Saturday, 26 November 2011

PUSH-UPS: Damien Seaman

So, what you pushing right now?
My debut novel ‘The Killing of Emma Gross’ which was released as an ebook from Blasted Heath press in November.

What’s the hook?
Based on the true story of notorious serial killer Peter Kürten and the unsolved murder of Düsseldorf prostitute Emma Gross.

Düsseldorf, 1 March 1929, the dying days of the Weimar Republic. A prostitute is found dead in a cheap hotel room, over a dozen stab wounds to her chest and belly. But her death is soon forgotten as the city’s police hunt a maniac attacking innocent women and children. A killer the press has dubbed the Düsseldorf Ripper.

Detective Thomas Klein’s career is going nowhere until he gets a tip off leading to the Ripper’s arrest. But the killer’s confession to the hooker’s murder is full of holes, and Klein soon comes to believe this is one murder the killer didn’t commit. Motivated by spite, ambition, or maybe even a long-buried sense of justice, finding out who really killed Emma Gross becomes Klein’s obsession. Particularly when the evidence begins to point closer to home…

And why’s that floating your boat?
When I lived in Berlin a few years ago I wanted to write about the place, especially as it was in the 1920s. By the time I finished writing my Berlin novel it had morphed into one about Düsseldorf, of all places. Never the less, the book’s my hymn to 1920s and early ’30s Germany, a place full of glorious possibilities that ended about as badly as anything can. The German tragedy is the great noir narrative of the 20th century.

When did you turn to crime?
It was gradual, and probably started with my parents’ seeming obsession with crime TV. Taggart and Columbo were big favourites. And of course when I was a kid Sunday night Poirot was what got me ready for school the following day. Those David Suchet Poirots were like the last taste of weekend freedom.

In terms of crime literature, the trajectory of novels that led me here consists of: ‘And Then There Were None’, ‘Dr No’, ‘The Black Dahlia’ and ‘Red Harvest’. And then probably ‘The Friends of Eddie Coyle’. Each of those novels knocked me sideways, and in that order.

Then Al Guthrie’s ‘Kiss Her Goodbye’ came out with Hard Case Crime, and I realised there could be a modern British angle to all this. Ironically I ended up going backwards into history and across to Germany for my inspiration, but there you go.

Hardboiled or Noir, classic or contemporary?
Everything, as long as it’s a good story well told, as they say. The last crime novel I picked up was a cosy, one of the Hamish Macbeth series. I was curious and just started to turn the pages and before I knew it I’d got halfway through the damn thing. Also, a friend who’s obsessed with Russia got me into those Boris Akunin novels recently, which I’d always assumed I wouldn’t like. Seems I was wrong.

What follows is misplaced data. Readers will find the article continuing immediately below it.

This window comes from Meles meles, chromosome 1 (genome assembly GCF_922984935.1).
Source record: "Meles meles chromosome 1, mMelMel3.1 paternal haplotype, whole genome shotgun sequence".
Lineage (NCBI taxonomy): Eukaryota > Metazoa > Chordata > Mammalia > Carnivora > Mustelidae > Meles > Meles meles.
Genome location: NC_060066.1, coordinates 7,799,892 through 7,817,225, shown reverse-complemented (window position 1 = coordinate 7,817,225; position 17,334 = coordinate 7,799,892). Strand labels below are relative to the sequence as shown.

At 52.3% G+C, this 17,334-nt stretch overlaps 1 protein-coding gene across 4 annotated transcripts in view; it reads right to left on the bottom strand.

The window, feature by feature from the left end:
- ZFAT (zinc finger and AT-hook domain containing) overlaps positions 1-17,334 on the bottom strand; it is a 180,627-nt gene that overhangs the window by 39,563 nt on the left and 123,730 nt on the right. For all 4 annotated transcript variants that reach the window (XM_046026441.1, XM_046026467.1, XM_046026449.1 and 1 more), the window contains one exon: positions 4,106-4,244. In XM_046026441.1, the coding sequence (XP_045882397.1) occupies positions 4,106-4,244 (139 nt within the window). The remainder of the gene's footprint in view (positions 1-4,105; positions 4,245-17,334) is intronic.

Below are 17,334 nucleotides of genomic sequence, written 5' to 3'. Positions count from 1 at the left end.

And, what’s blown you away lately?
Sandra Ruttan’s latest novel, ‘Harvest of Ruins’. I’m not crazy about the title, but it’s a hell of a book. Sandra’s thing is writing about imploding families, and this novel is the pinnacle of her achievement so far. Deeply unsettling and suspenseful and full of egoless good writing, it’s a cathartic treat.

See any books as movies waiting to happen?
All of them, given the right director, producer and adaptor. Get these elements wrong and not even the greatest novel can survive the transition to the screen. De Palma’s ‘Black Dahlia’ anyone?

Mainstream or indie - paper or digital?
All of it. I like both. I still prefer the feel of paper, but some of the best writing is only available electronically right now – Sandra’s ‘Harvest of Ruins’ being a prime example.

Shout us a website worth visiting …
Un:bound. It’s mainly a sci-fi site, which isn’t so much my thing, but the guys over there sweat enthusiasm and love for writing and writers, and not everyone can say that.

Finally, tell us any old shit about yourself …
When I was a baby living in Libya in the late 70s, I apparently met King Hussein II of Jordan during a parade held in honour of his visit (I don’t remember this). My mum tells me the king patted me on the head and commended her on my cuteness. Until the day the king died (nothing to do with catching anything off me that day, I hasten to add), my mother would always tell people that he was her favourite Arab, and then proceed to tell them why. So, I’ve been touched by a king, which must make me destined for some kind of greatness, I reckon.